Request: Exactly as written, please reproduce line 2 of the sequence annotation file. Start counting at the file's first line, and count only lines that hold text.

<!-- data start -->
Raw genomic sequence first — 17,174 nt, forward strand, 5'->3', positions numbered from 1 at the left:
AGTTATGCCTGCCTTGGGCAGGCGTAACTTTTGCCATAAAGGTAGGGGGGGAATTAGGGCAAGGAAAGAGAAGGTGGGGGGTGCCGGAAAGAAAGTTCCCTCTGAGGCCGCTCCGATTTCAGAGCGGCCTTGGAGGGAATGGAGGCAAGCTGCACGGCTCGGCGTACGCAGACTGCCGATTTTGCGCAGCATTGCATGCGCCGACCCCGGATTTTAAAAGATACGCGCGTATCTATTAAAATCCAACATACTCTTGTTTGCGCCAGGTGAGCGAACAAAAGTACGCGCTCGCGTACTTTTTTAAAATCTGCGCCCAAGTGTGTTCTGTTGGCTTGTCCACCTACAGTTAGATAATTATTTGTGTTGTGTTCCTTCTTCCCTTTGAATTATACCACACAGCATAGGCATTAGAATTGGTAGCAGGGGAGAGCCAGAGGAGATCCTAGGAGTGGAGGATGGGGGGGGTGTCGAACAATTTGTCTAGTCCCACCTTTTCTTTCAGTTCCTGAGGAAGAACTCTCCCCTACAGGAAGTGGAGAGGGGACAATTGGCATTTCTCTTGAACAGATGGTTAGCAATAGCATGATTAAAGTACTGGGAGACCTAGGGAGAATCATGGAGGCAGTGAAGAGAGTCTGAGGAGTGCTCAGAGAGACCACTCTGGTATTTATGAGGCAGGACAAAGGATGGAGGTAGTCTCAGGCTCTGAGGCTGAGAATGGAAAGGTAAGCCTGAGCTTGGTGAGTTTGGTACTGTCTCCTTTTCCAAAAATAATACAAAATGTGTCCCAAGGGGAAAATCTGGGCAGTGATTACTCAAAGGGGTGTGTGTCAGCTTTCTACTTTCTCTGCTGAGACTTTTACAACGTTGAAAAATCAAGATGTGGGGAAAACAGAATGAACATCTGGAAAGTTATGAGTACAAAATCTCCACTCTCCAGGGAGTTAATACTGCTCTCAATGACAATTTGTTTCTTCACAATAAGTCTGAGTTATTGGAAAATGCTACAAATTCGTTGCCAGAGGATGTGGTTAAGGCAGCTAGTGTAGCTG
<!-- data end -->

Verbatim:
AGTTATGCCTGCCTTGGGCAGGCGTAACTTTTGCCATAAAGGTAGGGGGGGAATTAGGGCAAGGAAAGAGAAGGTGGGGGGTGCCGGAAAGAAAGTTCCCTCTGAGGCCGCTCCGATTTCAGAGCGGCCTTGGAGGGAATGGAGGCAAGCTGCACGGCTCGGCGTACGCAGACTGCCGATTTTGCGCAGCATTGCATGCGCCGACCCCGGATTTTAAAAGATACGCGCGTATCTATTAAAATCCAACATACTCTTGTTTGCGCCAGGTGAGCGAACAAAAGTACGCGCTCGCGTACTTTTTTAAAATCTGCGCCCAAGTGTGTTCTGTTGGCTTGTCCACCTACAGTTAGATAATTATTTGTGTTGTGTTCCTTCTTCCCTTTGAATTATACCACACAGCATAGGCATTAGAATTGGTAGCAGGGGAGAGCCAGAGGAGATCCTAGGAGTGGAGGATGGGGGGGGTGTCGAACAATTTGTCTAGTCCCACCTTTTCTTTCAGTTCCTGAGGAAGAACTCTCCCCTACAGGAAGTGGAGAGGGGACAATTGGCATTTCTCTTGAACAGATGGTTAGCAATAGCATGATTAAAGTACTGGGAGACCTAGGGAGAATCATGGAGGCAGTGAAGAGAGTCTGAGGAGTGCTCAGAGAGACCACTCTGGTATTTATGAGGCAGGACAAAGGATGGAGGTAGTCTCAGGCTCTGAGGCTGAGAATGGAAAGGTAAGCCTGAGCTTGGTGAGTTTGGTACTGTCTCCTTTTCCAAAAATAATACAAAATGTGTCCCAAGGGGAAAATCTGGGCAGTGATTACTCAAAGGGGTGTGTGTCAGCTTTCTACTTTCTCTGCTGAGACTTTTACAACGTTGAAAAATCAAGATGTGGGGAAAACAGAATGAACATCTGGAAAGTTATGAGTACAAAATCTCCACTCTCCAGGGAGTTAATACTGCTCTCAATGACAATTTGTTTCTTCACAATAAGTCTGAGTTATTGGAAAATGCTACAAATTCGTTGCCAGAGGATGTGGTTAAGGCAGCTAGTGTAGCTG